A week before the midterm elections, both parties are filled with anxiety. Like football wide receivers who have been blind-sided one time too many, many Democrats are hearing real or imaginary footsteps—residual trauma from the 2016 election, when they thought things were going so well until they didn’t.
Similarly mindful of history, Republicans know that midterm elections are referenda on incumbent presidents and that President Trump is a particularly polarizing party leader, evoking the strongest emotions. They also know that in times of one-party rule across the White House, House, and Senate, it’s difficult to shift the blame to anyone else, so midterm elections are particularly explosive.
The Democratic nightmare of Nov. 8, 2016, a day in party history that will live in infamy, was triggered by overwhelming support for Trump in small-town and rural America, combined with white, working-class voters in trade-sensitive manufacturing areas. These were the places and types of people that Franklin D. Roosevelt attracted to the Democratic Party during the New Deal. They had begun flocking to the GOP before Trump came along, but with him as the face and the leader of the GOP, they shifted with much greater enthusiasm. Needless to say, ambivalence towards Hillary Clinton on the other side was a factor as well.
Education has become a key defining variable: The Republican Party has re-centered to those with less than a four-year college degree, and of course men, with ties to women and those with degrees loosening. This is what realignments look like. The gender gap that has been around at least since the days of Ronald Reagan is growing wider. Grievances among certain groups accumulated during eight years of President Obama, the rise of the tea-party movement being one obvious outward sign, then all exploded in 2016, with Trump lighting the fuse.
Any discussion of the voting patterns of these white, noncollege voters should note that this is a very big and broad group. It should be segmented into those who are and have long been conservative, middle-of-the-roaders, and finally those who are liberal and populist, who supported Bernie Sanders in 2016 and are intrigued by Elizabeth Warren, with few sympathies for more-establishment Democratic figures. Noncollege whites are not a monolithic group. It is also important that those who are conservative, white, evangelical Christians—whether they are college-educated or not—are a very distinct and important voting bloc. At least for whites, the Democratic Party has become the secular party.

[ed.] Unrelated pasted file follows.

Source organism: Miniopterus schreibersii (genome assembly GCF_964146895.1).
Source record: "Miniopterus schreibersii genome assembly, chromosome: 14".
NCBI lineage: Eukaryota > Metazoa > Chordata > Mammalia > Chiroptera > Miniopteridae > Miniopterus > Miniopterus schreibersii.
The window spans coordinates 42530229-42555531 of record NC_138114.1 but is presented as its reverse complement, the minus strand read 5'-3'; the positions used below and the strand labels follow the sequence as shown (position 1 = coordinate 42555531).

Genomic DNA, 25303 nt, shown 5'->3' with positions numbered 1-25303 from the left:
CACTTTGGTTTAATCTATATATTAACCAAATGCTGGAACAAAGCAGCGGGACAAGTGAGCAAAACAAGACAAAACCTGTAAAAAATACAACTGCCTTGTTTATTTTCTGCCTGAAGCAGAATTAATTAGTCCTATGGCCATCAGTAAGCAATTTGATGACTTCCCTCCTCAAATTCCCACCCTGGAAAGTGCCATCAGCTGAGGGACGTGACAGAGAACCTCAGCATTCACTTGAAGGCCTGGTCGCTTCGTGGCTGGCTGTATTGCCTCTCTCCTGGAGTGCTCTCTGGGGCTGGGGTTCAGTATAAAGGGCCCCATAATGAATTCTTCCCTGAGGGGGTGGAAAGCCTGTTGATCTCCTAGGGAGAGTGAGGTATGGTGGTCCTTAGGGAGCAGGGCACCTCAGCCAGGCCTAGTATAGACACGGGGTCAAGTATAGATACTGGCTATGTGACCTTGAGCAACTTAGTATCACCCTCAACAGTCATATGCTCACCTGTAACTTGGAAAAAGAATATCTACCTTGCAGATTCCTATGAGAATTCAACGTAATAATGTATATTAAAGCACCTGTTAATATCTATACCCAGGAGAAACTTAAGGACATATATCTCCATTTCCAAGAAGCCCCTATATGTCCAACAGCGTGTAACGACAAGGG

While many Democratic strategists accuse fellow party members of being bedwetters, overly fretting about what happened two years ago, some very smart Democrats who examine a lot of data and early-voting patterns privately say they are seeing some signs that more Republican/conservative-leaning white working-class voters are showing increased electoral interest that is reminiscent of 2016. Possibly they’ve been triggered by outrage over what they perceive to be unfair attacks on Brett Kavanaugh during the fight over his Supreme Court nomination or, more recently, the caravan of Central American immigrants working their way up through Mexico toward the U.S. border—something they interpret as a middle finger aimed at Trump and the United States. Notwithstanding how Trump’s moves on trade may ultimately affect them, they are all in with him and now with his team. In this sense, Democrats have a right to be concerned.
A danger in politics though is the practice of fighting the last war, perhaps missing out on what may be unique in an upcoming situation or a pending election. If 2016 was the election of the angry white men, 2018 could be, to borrow Cook Political Report House Editor David Wasserman’s phrase, the year of the “fired up, female college graduate,” particularly suburban and younger women who take a very dim view of our 45th president.
From the beginning it has been clear that women, specifically college-educated women, have driven much of this blue wave that so many are talking about. Interestingly, the delineation between college and noncollege white women is important; more working-class white women are behaving and voting much more like their male counterparts, while women with college degrees are trending far more towards Democrats and are much more anti-Trump. It is also worth noting that African-American women have long turned out in high numbers, and it is black men who do not vote in strong numbers.
To be honest, what we are seeing are a lot of signs that turnout is and will be up almost across the board, a modern midterm-election record. The thing that really drives surprise election outcomes is disproportionate turnout, when one or a few groups participate in unusually high or low numbers. There have been plenty of signs that women are unusually engaged this year. The question is whether turnout surges among other increasingly passionate groups might cancel out some of that gender gap, to Republicans’ benefit.